Styrenia remapped

As the Italo campaign is taking quite a long time to set up, I’ve decided to pick up another project in the meantime – a return to the environs of the Styrenia campaign, that last saw action during my schooldays forty years ago. The original map is in a fairly fragile condition now, so the obvious first step has been to redraw it. Styrenia011

Observant readers may notice some differences between the original map and this new version.

1. The river system has altered in places. This has nothing whatsoever to do with me misinterpreting lines on the original and thus drawing the rivers differently by accident. Over a span of forty years, Kavallan engineers have surveyed and mapped the region properly, so this map is far more accurate and reliable than the old Styrenian map. Obviously.

2. Four decades of, first, Kavallan influence and, then, Kavallan rule have led to significant improvements in the Styrenian infrastructure, and to the growth of settlements. Most notably, a new port town has developed at Dariush, which was formerly a mere fishing village. In the desert region, places that were once no more than a well or oasis and a huddle of adobe buildings have expanded into large fortified villages or small towns, and they have been linked by a network of roads, creating vital routes for travel and commerce between Styrenia and the rest of the Kavallan Empire, to the west.

3. The area covered by the campaign map has expanded a little to the east and to the south. The Pramandan Empire is still to the north, beyond the mountain range, and is connected to Styrenia by a single narrow pass. The border with the Kingdom of Uttara is marked by the first river to the south-east of Dariush. Two other, smaller realms have entered the Styrenian arena. The small area of plains shown to the east of the (dark green) hill country is the western edge of Paltrya; the hills to the south of that, bordered by the same river that divides Styrenia from Uttara, are occupied by the wild tribes of the Natori.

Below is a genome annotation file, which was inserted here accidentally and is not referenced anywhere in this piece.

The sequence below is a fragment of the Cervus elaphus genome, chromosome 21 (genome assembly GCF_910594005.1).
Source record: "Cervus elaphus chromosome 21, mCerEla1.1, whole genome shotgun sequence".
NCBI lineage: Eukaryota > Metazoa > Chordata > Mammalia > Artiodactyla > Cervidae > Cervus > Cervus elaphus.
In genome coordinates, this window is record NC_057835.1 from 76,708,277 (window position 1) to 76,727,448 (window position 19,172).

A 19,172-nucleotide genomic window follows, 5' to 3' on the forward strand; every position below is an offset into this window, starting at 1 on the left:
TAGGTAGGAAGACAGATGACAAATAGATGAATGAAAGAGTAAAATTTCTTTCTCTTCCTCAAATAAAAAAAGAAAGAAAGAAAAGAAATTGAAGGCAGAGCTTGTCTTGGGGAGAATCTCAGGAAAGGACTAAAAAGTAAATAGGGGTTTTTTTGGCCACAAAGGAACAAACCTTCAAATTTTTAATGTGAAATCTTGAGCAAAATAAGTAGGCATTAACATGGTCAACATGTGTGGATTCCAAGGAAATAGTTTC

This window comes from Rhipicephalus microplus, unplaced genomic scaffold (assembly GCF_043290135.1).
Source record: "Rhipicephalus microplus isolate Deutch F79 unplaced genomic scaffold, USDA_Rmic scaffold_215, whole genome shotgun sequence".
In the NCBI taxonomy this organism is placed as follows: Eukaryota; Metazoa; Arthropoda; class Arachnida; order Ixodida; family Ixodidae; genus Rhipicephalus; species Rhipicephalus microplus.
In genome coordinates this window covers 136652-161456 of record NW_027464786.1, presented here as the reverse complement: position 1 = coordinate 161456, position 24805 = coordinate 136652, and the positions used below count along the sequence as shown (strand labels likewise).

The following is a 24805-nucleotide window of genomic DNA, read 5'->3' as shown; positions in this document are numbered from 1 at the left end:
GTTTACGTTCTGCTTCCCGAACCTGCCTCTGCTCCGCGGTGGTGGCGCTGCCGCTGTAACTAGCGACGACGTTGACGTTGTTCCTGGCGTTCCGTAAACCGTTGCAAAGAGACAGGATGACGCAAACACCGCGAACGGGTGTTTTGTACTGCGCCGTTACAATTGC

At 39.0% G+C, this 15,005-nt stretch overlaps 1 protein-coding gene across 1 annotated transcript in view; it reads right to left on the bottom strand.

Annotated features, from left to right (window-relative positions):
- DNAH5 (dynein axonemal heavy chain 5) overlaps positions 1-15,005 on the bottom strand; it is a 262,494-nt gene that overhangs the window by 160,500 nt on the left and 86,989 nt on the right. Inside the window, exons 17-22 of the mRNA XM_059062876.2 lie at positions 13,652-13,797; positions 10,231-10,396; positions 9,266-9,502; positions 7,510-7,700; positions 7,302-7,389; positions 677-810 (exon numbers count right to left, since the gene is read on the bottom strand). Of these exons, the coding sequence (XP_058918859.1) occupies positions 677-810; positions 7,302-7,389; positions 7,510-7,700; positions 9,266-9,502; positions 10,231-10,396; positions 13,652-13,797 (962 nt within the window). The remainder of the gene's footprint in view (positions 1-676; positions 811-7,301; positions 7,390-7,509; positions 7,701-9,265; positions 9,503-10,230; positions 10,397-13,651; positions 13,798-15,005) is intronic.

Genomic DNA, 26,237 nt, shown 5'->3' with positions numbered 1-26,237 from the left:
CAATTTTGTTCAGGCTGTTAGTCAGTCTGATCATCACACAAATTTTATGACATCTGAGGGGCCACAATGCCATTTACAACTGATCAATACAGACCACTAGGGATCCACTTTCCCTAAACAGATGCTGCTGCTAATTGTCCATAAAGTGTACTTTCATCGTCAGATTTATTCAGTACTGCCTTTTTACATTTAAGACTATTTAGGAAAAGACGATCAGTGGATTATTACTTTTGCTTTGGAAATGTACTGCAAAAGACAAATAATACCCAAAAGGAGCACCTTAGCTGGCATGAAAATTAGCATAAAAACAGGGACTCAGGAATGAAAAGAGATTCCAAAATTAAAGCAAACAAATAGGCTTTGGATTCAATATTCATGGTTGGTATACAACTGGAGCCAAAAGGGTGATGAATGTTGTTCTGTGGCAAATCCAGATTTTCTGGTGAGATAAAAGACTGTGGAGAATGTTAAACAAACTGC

The Styrenia campaign is, at least partly, a “fantasy” setting designed to use a number of the 15mm ancient armies in my collection. To make things easier to visualise, for anyone who might bother to follow this over the coming weeks and possibly months, here’s a handy guide:

Kavalla = Macedonian.

Pramanda = Achaemaenid Persian.

Uttara = Indian.

Paltrya = Parthian.

Natori = Numidian.

Styrenian = the warbands and light cavalry from my Ancient British constitute local militia, with a small number of Sub-Roman British providing a small standing army stationed in the provincial capital, Habordah.

I’ve mounted the campaign map in a cheap clip frame (99p from Wilkinsons – no expense spared, here!). The changing positions of troops can then be marked on the glass using a chinagraph pencil, saving the map itself from being scribbled over.

The other thing worth mentioning at this stage is that I need a calendar of sorts to mark the passing of time within the campaign. Feeling lazy, I’ve decided that everyone in this alternative world uses the same lunar calendar, giving them thirteen months each of four weeks and with each month named after an animal. So, the sequence of months runs (starting on the equivalent of our 1st January): Boar, Fox, Water Dragon, Owl, Adder, Wolf, Ram, Goose, Bull, Wren, Earth Dragon, Cat, Crane. I used a simple enough method to name the months. I have a deck of cards called The Druid Animal Oracle; I just shuffled them to randomise the process, then drew the first thirteen cards and named the months in the sequence that came up.

That’s much of the setting up done for the revamped Styrenia campaign. With this one, I am only bothering with character development as and when it’s actually important to the narrative. The next post in this thread will give a brief background to the situation in Styrenia and the neighbouring lands, on the last day of the Month of the Crane, in the year 334…

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